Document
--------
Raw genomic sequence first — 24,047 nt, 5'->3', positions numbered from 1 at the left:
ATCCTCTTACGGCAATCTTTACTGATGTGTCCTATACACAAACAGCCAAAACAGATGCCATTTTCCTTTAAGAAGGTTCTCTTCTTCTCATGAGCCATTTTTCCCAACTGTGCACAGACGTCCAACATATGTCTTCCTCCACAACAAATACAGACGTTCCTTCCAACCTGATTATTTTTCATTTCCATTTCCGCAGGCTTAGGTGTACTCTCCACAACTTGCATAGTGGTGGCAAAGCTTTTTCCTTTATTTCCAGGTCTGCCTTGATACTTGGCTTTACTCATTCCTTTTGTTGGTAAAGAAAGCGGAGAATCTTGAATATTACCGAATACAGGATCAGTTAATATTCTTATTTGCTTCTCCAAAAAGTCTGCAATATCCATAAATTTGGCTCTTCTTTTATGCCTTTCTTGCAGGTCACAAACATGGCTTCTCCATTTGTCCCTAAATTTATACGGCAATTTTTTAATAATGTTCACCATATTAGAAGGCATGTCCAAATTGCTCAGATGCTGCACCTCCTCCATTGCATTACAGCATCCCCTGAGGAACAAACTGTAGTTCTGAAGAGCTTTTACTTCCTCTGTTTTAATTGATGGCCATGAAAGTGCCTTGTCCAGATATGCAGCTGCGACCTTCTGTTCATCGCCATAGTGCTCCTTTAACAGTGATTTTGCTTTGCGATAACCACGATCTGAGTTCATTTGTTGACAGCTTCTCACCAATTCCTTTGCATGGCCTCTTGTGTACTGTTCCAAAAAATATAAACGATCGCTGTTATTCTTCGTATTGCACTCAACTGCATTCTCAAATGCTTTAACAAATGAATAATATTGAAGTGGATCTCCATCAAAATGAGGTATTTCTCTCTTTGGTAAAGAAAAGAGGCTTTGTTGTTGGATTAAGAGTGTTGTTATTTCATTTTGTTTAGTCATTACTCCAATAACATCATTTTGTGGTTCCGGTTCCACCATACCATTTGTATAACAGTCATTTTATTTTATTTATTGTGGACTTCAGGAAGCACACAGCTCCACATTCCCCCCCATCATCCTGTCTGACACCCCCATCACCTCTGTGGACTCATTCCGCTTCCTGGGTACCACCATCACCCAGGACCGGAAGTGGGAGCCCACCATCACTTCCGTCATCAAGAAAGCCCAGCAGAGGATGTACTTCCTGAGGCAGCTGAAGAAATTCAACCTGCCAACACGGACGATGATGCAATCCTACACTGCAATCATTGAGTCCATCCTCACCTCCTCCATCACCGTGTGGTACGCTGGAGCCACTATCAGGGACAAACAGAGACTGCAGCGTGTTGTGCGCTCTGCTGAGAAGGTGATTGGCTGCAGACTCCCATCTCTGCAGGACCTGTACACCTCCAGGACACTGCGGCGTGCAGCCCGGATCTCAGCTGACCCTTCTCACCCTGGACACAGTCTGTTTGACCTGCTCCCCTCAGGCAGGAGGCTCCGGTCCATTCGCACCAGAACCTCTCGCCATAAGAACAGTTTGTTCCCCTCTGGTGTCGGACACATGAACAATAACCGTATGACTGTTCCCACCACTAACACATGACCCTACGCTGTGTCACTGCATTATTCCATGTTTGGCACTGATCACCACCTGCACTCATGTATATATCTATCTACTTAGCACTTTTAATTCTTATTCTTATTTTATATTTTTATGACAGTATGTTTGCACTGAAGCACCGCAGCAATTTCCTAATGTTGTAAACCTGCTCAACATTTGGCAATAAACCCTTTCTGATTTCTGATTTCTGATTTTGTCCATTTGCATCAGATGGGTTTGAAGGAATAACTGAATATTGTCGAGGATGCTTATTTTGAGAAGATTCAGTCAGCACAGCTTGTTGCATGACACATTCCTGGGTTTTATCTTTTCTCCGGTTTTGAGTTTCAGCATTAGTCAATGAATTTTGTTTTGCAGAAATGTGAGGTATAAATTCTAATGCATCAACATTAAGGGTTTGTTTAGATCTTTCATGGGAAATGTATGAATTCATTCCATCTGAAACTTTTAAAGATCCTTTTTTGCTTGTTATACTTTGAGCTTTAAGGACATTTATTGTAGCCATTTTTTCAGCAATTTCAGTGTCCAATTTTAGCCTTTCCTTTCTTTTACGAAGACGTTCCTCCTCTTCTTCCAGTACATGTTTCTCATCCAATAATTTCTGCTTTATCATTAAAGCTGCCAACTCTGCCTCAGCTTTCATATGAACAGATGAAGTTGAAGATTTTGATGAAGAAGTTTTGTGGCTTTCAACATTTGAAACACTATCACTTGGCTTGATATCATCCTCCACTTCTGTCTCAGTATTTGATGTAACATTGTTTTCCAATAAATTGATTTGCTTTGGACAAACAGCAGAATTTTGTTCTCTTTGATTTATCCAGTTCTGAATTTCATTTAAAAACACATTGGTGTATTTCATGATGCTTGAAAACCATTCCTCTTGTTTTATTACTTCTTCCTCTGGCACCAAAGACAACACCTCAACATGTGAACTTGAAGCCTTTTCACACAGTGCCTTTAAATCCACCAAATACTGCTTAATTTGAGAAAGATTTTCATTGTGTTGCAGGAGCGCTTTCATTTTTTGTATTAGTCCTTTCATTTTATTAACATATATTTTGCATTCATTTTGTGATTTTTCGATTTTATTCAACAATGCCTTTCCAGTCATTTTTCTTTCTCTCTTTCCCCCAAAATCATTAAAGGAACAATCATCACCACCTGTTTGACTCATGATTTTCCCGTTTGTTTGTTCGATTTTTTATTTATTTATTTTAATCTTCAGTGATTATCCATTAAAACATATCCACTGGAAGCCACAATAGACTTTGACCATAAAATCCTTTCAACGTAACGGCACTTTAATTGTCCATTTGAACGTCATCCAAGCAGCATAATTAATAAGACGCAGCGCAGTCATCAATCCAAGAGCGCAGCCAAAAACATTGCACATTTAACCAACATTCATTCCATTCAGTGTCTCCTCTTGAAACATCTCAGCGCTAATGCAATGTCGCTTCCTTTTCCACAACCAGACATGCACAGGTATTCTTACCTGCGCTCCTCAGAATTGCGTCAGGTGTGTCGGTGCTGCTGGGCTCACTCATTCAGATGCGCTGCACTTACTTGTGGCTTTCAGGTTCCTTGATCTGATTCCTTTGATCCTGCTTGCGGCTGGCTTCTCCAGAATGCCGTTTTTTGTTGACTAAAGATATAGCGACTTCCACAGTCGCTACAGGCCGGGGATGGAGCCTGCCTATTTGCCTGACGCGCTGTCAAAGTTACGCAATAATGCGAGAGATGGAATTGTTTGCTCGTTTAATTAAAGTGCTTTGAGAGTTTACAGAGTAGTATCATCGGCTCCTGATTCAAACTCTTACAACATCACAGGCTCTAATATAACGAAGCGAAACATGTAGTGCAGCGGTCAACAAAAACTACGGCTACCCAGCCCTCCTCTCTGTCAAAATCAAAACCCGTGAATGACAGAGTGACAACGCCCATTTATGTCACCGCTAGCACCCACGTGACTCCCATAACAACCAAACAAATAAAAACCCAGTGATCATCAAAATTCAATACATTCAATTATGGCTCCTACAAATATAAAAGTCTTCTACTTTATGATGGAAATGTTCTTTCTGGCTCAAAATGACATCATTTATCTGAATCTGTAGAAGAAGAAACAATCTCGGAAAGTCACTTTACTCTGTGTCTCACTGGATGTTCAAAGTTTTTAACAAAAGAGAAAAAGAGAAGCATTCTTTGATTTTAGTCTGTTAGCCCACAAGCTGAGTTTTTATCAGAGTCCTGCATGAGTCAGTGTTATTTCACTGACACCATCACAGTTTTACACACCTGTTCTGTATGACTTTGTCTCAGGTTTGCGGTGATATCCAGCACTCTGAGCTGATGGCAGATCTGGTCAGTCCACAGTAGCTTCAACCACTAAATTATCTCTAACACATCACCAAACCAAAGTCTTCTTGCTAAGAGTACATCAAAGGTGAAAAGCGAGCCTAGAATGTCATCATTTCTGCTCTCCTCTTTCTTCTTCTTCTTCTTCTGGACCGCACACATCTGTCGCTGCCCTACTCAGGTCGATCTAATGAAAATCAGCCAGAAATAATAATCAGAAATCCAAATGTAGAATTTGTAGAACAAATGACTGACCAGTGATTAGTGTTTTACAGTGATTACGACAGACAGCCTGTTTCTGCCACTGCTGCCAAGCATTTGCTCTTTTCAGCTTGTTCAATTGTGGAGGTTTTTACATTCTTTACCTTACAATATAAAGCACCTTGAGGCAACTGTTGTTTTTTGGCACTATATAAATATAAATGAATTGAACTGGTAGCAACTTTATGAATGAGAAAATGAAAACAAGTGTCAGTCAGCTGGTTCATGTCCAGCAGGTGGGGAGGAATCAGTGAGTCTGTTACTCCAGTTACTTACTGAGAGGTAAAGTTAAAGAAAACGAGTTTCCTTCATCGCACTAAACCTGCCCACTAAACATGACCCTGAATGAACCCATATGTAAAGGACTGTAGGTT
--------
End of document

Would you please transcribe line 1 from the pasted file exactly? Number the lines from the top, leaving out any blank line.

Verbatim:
Raw genomic sequence first — 24,047 nt, 5'->3', positions numbered from 1 at the left: